Honeysuckle escaped into the back yard and when Denis tried to catch her she ran under the porch where we can't reach. Back in the dense dirt where 20 generations of stray cats have deposited their litter, where we trapped three possum and where spiders and cenitpede freely reproduce. She was finally enticed out with a tortilla chip and was grabbed. She came out filthy and extremely annoyed. She's been sent to bunny camp for the weekend. There will be another report on her condition and punishment next Monday.
Sunday, August 7, 2011
Saturday was our weekly trip to the Farmer’s Market. This week Daniel and Hannah of Easy Yoke Farm had set aside two boxes of pickling cucumbers. Anita is a pickle fanatic and needs lots. Jars and jars. I heard her barter a trade with them: this week she will weed their carrot patch in exchange for cucumbers, dill, garlic and onions. She did ask, how big is it? 40 acres? “Naw,” said Daniel, “that would be Joe’s patch.”
The recipe for garlic dill pickles calls for cucumbers to soak overnight in cold water, whereas the bread & butter pickles only need three hours in icy salt water. So we began. I love how cucumbers smell - clean and fresh - and how the sweet vinegary smell of the brine floods your nose and your hands get saturated with onions and garlic, so when you sleep at night with your hands under your cheek you dream of pickles. Denis joined the slicing and ladling of hot pickles into jars. About two thirds of the way through we realized we needed more jars and I was impatient with the dishwasher taking too long to sterilize another batch. So I grabbed them out saying, “I know. My mother did this.” All I needed was a shallow pan, so I put a cake pan on the electric burner turned on high, placed the jars upside down in two inches of water and waited for them to get really, really hot. Then I was like, wait. Who cares? This is PICKLING. The vinegar will kill anything that dares move. As they bubbled away, Denis picked the pints out one by one and filled them and Anita wiped the rims and put on the lids. Done! 24 jars!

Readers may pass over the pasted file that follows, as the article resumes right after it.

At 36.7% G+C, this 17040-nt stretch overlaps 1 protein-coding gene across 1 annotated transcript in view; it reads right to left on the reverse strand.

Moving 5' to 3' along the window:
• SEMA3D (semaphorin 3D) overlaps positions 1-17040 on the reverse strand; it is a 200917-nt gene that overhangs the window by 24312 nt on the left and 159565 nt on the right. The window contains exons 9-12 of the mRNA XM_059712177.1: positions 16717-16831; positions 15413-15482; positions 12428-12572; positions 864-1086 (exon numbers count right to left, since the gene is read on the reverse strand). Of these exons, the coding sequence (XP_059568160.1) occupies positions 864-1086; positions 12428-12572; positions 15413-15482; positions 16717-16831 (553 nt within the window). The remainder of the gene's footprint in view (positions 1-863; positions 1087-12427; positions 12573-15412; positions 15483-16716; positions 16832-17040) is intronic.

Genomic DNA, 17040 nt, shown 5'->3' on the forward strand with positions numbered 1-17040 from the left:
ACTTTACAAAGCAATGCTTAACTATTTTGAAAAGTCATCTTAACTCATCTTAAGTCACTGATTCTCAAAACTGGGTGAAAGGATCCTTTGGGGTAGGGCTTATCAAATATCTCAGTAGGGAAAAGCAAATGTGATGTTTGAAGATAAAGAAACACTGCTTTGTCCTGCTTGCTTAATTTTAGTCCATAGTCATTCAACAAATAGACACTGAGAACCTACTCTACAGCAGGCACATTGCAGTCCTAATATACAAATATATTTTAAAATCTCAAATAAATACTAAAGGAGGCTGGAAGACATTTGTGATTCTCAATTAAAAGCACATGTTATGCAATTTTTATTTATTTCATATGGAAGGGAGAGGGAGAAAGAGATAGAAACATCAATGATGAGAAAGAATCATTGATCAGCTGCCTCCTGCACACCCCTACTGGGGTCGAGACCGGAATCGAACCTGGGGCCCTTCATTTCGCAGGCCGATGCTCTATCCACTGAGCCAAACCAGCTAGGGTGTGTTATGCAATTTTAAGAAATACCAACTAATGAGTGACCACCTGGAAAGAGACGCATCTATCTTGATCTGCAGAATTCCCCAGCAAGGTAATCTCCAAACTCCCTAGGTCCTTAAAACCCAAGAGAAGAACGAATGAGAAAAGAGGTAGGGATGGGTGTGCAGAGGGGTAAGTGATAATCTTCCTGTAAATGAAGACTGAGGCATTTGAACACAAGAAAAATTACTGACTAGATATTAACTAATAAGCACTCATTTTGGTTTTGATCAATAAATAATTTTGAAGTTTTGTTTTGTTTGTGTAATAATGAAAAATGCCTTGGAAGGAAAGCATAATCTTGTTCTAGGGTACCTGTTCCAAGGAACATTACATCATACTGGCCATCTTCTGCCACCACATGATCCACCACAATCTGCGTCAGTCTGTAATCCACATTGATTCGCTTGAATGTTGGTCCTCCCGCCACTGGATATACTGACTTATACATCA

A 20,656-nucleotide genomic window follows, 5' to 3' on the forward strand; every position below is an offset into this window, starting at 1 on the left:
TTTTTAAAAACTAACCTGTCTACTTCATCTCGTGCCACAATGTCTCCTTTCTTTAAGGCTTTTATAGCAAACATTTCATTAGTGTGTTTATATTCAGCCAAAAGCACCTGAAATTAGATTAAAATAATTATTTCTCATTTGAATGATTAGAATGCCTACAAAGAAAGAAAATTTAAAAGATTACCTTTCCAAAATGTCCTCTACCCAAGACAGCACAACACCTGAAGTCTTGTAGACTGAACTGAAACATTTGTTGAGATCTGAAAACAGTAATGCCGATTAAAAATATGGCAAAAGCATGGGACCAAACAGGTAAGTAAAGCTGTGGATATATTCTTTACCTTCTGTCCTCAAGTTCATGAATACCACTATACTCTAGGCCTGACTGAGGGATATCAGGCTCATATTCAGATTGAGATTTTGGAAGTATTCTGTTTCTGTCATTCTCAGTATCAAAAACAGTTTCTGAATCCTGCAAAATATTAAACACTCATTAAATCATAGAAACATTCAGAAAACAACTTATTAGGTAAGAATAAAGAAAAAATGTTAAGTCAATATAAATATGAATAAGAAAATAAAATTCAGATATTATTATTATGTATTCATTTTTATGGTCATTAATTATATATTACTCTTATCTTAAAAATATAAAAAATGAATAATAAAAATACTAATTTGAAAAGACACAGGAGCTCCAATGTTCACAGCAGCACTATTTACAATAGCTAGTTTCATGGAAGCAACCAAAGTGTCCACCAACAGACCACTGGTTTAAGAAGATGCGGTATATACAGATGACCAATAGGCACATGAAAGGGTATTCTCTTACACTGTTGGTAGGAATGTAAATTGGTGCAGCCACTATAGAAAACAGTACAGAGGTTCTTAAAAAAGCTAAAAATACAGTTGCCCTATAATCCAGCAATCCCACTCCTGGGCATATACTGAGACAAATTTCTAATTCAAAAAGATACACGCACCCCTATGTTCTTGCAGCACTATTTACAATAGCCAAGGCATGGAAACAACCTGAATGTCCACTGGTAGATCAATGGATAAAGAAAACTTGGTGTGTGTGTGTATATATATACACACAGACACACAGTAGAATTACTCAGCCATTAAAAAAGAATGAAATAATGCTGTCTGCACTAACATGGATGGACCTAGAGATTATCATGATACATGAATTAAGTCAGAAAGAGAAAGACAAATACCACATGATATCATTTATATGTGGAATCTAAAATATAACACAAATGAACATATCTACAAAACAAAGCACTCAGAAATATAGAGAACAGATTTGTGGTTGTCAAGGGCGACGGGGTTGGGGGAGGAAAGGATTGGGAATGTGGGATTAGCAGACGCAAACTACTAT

Later, as we were cleaning up Anita was going to dump the water out of the cake pan, but found it oddly stuck to the burner. What the..? Denis tried prying it off and finally had to horse the burner up with the pan welded to the top. He managed to pop off the pan, but there was no saving either. So I no longer advise this method of “sterilizing” jars. Besides the risk, it isn’t very cost effective. And perhaps my mother DIDN’T do that. Perhaps I imagined it. Still, those pickles are really good and not that hard to make.
Go here to view album.
Bread & Butter Pickles
4 quarts pickling cucumbers, sliced thin (cucumbers should be 5-6 inches long and not too fat)
3 c. onions, cut in half, thinly sliced
2-3 bell peppers (green or red)
3 cloves garlic thinly sliced
1/3 c. pickling salt
Mix together. Add salt. Cover with ice water. Soak for three hours.
3 c. apple cider vinegar
5 c. sugar
2 T mustard seed
1 ½ t. celery seed
1 ½ t. turmeric
Heat together until it comes to a boil, stirring to dissolve sugar.
Drain the cucumber mixture. Place in large stock pot (do not use aluminum).
Pour in the brine. Bring to a boil, stirring occasionally.
While hot, ladle into jars and seal. Do not over-fill. Be sure brine covers the cucumbers.
Store after jars have cooled and sealed. Eat them as soon as you like, though pickle snobs wait for several weeks for them to thoroughly cure.
Saturday, August 6, 2011
Honeysuckle does not like toys. At least not this one. Perhaps they remind her of children. Two little boys have kicked her. One little girl grabbed her by her ears and face wool and shook her face back and forth.